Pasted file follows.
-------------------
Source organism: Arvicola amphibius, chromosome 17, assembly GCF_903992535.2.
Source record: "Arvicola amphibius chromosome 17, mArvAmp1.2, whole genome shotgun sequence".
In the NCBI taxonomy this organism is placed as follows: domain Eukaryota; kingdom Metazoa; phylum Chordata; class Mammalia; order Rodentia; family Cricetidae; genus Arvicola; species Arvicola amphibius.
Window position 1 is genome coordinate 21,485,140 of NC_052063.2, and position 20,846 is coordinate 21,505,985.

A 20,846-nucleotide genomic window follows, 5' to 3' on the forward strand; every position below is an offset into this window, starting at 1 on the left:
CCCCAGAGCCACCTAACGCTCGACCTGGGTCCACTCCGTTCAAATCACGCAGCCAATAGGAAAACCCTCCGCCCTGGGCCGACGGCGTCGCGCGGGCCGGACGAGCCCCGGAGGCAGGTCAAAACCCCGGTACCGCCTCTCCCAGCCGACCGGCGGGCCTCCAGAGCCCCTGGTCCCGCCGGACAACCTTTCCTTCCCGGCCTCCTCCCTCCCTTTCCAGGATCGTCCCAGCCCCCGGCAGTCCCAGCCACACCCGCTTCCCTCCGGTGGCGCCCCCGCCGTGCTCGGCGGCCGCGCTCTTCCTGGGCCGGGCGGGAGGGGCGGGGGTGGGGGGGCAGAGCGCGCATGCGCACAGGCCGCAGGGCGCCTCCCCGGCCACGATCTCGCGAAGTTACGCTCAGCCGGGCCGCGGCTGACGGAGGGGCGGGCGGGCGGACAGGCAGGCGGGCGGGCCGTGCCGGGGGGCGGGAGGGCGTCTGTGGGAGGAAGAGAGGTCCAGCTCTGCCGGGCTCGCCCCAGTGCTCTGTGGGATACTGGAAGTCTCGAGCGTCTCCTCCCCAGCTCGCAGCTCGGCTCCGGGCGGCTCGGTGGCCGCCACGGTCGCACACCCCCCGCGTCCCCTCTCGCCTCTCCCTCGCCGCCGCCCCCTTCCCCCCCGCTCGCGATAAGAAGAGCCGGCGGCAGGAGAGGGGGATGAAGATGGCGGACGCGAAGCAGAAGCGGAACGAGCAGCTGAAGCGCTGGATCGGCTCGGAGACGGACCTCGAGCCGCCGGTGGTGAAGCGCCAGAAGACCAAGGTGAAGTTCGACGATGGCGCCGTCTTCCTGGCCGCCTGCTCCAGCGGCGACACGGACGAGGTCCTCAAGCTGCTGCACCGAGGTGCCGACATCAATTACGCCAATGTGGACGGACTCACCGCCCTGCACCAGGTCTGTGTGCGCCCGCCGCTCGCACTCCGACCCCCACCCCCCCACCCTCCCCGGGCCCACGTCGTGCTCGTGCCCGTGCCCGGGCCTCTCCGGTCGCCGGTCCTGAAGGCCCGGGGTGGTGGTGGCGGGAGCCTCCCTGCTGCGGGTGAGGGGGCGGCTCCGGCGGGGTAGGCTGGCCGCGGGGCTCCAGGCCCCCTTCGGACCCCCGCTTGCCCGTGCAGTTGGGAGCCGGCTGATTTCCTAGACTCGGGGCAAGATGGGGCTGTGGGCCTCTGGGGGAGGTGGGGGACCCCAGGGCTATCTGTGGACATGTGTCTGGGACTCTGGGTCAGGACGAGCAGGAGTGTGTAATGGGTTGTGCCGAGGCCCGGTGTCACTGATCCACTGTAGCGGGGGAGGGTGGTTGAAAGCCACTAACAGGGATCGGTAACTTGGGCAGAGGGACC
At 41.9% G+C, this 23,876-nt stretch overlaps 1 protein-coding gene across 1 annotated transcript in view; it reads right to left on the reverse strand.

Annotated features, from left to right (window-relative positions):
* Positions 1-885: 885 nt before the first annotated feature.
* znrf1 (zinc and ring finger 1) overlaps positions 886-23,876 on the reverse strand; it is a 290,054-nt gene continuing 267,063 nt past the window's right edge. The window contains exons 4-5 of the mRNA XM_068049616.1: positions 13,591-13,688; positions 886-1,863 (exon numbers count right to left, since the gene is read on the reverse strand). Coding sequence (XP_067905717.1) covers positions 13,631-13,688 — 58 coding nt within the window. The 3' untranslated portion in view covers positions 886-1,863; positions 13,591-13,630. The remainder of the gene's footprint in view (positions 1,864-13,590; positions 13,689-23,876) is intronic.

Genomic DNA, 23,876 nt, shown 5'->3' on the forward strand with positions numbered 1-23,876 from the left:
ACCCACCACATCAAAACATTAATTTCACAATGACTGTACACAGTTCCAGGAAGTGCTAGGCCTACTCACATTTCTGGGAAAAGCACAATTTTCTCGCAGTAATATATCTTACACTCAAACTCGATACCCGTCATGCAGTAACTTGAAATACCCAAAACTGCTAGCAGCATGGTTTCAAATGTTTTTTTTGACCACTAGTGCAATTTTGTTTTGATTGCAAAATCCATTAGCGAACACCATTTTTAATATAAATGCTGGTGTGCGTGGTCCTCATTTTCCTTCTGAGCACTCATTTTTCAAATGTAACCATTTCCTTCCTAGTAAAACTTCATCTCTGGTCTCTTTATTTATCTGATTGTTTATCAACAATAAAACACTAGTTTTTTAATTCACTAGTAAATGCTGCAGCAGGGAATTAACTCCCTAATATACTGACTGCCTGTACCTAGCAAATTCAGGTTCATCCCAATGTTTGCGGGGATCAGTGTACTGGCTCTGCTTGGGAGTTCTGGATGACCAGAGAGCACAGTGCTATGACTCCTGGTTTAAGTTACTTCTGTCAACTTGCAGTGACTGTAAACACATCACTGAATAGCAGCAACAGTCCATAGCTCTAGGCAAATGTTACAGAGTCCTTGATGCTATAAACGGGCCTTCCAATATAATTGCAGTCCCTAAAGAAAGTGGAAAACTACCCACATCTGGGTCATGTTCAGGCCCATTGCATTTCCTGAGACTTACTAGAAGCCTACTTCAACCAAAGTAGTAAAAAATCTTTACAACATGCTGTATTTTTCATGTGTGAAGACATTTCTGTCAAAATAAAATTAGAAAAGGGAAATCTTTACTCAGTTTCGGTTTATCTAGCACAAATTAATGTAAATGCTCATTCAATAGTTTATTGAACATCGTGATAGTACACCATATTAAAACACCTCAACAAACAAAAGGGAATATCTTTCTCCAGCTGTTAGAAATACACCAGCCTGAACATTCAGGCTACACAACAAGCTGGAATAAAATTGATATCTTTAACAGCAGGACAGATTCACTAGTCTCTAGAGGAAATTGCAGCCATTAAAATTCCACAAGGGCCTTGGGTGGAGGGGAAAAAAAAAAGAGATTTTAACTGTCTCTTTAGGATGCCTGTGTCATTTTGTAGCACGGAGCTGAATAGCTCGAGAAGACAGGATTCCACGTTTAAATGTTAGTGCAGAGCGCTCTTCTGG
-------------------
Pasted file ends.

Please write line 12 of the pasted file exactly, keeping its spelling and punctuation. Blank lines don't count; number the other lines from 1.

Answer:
ACCCACCACATCAAAACATTAATTTCACAATGACTGTACACAGTTCCAGGAAGTGCTAGGCCTACTCACATTTCTGGGAAAAGCACAATTTTCTCGCAGTAATATATCTTACACTCAAACTCGATACCCGTCATGCAGTAACTTGAAATACCCAAAACTGCTAGCAGCATGGTTTCAAATGTTTTTTTTGACCACTAGTGCAATTTTGTTTTGATTGCAAAATCCATTAGCGAACACCATTTTTAATATAAATGCTGGTGTGCGTGGTCCTCATTTTCCTTCTGAGCACTCATTTTTCAAATGTAACCATTTCCTTCCTAGTAAAACTTCATCTCTGGTCTCTTTATTTATCTGATTGTTTATCAACAATAAAACACTAGTTTTTTAATTCACTAGTAAATGCTGCAGCAGGGAATTAACTCCCTAATATACTGACTGCCTGTACCTAGCAAATTCAGGTTCATCCCAATGTTTGCGGGGATCAGTGTACTGGCTCTGCTTGGGAGTTCTGGATGACCAGAGAGCACAGTGCTATGACTCCTGGTTTAAGTTACTTCTGTCAACTTGCAGTGACTGTAAACACATCACTGAATAGCAGCAACAGTCCATAGCTCTAGGCAAATGTTACAGAGTCCTTGATGCTATAAACGGGCCTTCCAATATAATTGCAGTCCCTAAAGAAAGTGGAAAACTACCCACATCTGGGTCATGTTCAGGCCCATTGCATTTCCTGAGACTTACTAGAAGCCTACTTCAACCAAAGTAGTAAAAAATCTTTACAACATGCTGTATTTTTCATGTGTGAAGACATTTCTGTCAAAATAAAATTAGAAAAGGGAAATCTTTACTCAGTTTCGGTTTATCTAGCACAAATTAATGTAAATGCTCATTCAATAGTTTATTGAACATCGTGATAGTACACCATATTAAAACACCTCAACAAACAAAAGGGAATATCTTTCTCCAGCTGTTAGAAATACACCAGCCTGAACATTCAGGCTACACAACAAGCTGGAATAAAATTGATATCTTTAACAGCAGGACAGATTCACTAGTCTCTAGAGGAAATTGCAGCCATTAAAATTCCACAAGGGCCTTGGGTGGAGGGGAAAAAAAAAAGAGATTTTAACTGTCTCTTTAGGATGCCTGTGTCATTTTGTAGCACGGAGCTGAATAGCTCGAGAAGACAGGATTCCACGTTTAAATGTTAGTGCAGAGCGCTCTTCTGG